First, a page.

I recently read some (to me) interesting statistics. For the 12 months ending September 2013, only 25.4% of Americans over age 18 volunteered their time and/or money. That’s one in four adults. Of this population, 40.8% got involved after being asked to volunteer or donate. 43% engaged on their own initiative. If I’ve done my math correctly, less than half of that ‘one in four’ people acted on their own.

I cannot comment on comparable data in other countries but as an American, I find this news bewildering. Individuals aged 65 and over contributed on average 96 hours of their time annually which is understandable given their greater amount of discretionary time. The median adult commitment was 52 hours annually. That averages one hour per week.

Americans, I believe, are a generally generous people. We tend to be a compassionate lot, especially in times of devastation and destruction. Many are moved to local acts of kindness in support of people who have lost their jobs, homes and/or family lives. Our willingness to contribute is most often in the form of charitable giving and volunteering of time. Yet I wonder…

In a country (and world for that matter) where there exists so much pain and suffering, where poverty, hunger, pollution, overpopulation and government corruption are increasingly pressing issues — how much of our time, talents and energy can we give to help those in serious need? What within us drives our desire to give to others, especially when we are abundantly blessed? I recognize personal choice is involved yet is giving a moral responsibility?

Most of us have a passion for our own growth. Yet none of us can succeed alone. We need to be there for others. And we can do this not only by offering time and money but by giving respect. We can become a servant of and to others. We can become friends with people we may be uncomfortable befriending. We can acutely listen to, not just hear their plights and basic needs.

So I wonder… How much giving is enough? Is it ever enough? Who defines what is enough? Is it one-time or is it continually? How much of your giving is coming from your heart and how much of what you give is a personal sacrifice?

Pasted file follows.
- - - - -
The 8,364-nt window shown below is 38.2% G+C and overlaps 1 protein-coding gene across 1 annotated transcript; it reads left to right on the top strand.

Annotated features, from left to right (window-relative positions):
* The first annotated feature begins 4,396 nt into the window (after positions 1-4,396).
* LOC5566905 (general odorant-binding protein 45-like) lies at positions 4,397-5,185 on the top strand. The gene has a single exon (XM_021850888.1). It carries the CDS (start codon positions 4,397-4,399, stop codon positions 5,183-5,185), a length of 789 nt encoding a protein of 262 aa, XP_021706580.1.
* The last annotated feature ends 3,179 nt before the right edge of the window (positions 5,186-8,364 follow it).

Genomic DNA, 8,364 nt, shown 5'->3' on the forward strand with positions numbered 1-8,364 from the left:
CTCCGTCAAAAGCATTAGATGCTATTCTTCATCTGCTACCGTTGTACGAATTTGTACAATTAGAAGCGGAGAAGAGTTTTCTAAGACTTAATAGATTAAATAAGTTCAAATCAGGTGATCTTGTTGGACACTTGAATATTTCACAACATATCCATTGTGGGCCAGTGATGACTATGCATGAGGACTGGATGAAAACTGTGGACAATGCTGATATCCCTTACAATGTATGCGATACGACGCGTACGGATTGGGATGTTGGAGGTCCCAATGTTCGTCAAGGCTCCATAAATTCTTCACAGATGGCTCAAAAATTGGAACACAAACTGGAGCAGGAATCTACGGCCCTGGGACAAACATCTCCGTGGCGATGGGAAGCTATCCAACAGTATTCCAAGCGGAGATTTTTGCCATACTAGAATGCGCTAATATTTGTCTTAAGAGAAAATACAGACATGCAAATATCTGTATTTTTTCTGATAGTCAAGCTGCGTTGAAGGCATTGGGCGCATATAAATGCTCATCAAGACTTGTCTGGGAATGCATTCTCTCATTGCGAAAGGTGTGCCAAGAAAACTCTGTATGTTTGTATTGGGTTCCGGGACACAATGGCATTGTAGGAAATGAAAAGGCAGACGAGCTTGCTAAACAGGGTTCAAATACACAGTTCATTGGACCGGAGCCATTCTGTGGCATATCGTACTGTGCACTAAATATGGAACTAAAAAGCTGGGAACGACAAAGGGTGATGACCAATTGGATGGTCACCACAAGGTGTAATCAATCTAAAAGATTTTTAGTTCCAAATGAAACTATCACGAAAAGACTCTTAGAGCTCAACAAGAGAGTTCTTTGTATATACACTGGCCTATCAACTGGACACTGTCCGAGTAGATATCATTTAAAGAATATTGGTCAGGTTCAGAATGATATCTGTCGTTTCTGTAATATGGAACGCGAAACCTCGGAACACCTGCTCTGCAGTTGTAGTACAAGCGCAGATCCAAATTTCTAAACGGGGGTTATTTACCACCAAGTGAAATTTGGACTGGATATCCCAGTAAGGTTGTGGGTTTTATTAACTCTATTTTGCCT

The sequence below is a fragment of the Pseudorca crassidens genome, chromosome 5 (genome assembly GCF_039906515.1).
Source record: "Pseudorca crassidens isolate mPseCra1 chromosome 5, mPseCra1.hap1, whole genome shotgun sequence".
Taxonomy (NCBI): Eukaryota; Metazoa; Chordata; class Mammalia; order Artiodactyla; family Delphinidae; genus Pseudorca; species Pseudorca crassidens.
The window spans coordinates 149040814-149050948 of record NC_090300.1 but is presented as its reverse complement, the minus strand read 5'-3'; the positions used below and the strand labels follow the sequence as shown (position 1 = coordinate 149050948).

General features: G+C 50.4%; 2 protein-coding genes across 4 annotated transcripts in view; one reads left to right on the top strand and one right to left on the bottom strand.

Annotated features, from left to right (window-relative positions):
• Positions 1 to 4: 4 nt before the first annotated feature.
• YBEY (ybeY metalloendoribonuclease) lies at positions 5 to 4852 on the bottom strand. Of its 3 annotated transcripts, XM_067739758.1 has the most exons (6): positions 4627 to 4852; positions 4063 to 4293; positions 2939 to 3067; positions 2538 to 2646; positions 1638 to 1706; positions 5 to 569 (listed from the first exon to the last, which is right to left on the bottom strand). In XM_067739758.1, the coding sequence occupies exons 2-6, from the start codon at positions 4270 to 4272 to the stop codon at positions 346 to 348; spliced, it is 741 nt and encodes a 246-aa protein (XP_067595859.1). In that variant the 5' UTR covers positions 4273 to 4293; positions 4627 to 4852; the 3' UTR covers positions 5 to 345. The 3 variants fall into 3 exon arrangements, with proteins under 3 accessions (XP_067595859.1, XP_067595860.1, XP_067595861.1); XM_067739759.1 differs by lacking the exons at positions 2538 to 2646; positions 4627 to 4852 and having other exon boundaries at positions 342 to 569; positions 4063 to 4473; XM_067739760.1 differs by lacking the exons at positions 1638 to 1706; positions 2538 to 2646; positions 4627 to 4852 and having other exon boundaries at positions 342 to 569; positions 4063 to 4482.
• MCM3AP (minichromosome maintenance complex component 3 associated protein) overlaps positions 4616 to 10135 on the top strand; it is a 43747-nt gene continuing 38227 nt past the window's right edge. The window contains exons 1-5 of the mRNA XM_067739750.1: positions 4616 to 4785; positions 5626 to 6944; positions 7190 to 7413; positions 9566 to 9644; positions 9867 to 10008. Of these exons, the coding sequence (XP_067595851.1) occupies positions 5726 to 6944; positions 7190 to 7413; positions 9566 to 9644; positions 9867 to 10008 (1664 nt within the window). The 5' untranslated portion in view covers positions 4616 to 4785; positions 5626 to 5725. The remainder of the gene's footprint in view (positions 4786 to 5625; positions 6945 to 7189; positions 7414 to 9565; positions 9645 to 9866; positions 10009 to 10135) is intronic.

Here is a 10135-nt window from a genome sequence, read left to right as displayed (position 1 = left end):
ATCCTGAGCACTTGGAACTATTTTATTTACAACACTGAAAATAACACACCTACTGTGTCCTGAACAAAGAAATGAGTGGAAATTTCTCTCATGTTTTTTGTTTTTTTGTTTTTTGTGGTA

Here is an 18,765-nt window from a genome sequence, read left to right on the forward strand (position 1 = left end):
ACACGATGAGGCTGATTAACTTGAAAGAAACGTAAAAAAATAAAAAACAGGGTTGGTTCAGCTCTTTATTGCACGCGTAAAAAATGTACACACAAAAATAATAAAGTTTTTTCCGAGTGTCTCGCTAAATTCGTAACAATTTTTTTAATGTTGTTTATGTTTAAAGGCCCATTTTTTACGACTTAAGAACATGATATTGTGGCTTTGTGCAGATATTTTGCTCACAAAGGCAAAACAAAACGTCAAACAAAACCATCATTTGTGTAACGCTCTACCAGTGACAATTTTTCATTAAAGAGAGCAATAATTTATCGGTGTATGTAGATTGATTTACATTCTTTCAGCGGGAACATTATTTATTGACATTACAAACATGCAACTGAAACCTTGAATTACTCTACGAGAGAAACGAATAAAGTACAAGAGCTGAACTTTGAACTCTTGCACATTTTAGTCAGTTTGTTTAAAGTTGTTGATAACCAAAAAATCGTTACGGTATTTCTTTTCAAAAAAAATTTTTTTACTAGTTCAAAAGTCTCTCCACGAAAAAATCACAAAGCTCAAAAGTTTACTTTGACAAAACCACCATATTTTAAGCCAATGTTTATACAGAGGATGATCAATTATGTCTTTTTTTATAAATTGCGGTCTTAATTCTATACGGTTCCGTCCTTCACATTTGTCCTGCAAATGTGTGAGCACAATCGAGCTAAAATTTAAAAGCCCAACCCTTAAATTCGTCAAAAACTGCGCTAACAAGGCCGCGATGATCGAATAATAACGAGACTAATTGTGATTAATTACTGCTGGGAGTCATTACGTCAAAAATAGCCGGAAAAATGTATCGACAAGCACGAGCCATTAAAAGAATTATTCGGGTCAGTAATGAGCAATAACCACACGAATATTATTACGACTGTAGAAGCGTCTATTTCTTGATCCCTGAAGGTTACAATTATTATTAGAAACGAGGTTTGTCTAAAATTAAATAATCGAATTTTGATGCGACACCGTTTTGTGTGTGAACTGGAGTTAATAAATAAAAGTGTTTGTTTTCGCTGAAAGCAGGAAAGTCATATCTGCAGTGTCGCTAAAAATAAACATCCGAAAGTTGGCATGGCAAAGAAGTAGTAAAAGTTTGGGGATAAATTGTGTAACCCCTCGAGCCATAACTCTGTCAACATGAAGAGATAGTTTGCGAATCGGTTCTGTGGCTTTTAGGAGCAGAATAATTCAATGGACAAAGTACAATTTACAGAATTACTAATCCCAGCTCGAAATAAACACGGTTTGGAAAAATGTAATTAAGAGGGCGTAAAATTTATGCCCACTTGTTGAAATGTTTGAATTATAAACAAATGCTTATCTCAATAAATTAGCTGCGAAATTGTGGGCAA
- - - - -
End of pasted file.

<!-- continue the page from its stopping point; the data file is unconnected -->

We can feel.  We can care.  We can educate.  We can inspire.  We can give.  More.

For those who believe I am on a soapbox, please feel free to share your thoughts. The more I age, the more I become aware, the more I know that it is about giving it away for free. And the beauty in doing that is ever so rewarding.

Very Inspiring Blogger Award

On this quiet summer night, I am humbled and honored to accept this award. Thank you, Josefina, at Women Sublime for selecting my blog as a recipient. A Self-Belief advocate, I write about possibilities and opportunities that abound. My blog attempts to inspire readers by aligning their awareness to human qualities that matter. I encourage you to visit Josefina’s site as it, too, inspires authentically.

In turn, I am privileged to nominate the following blogs for this same award:

Immature Fruit

Gotta Find a Home

PRESENT – ORIGIN

Gabriel Lucatero

Kismets’ Oubliette

ekoVillage

Deo Volente

Candid Impressions

Human Writes

bussokuseki

The Heartsongs Blog

365 Days…Expect a Miracle*

Jenna Dee 222

Discovering Myself

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Congratulations to each. Many of us appreciate your thoughtful and inspiring blogging. Onward!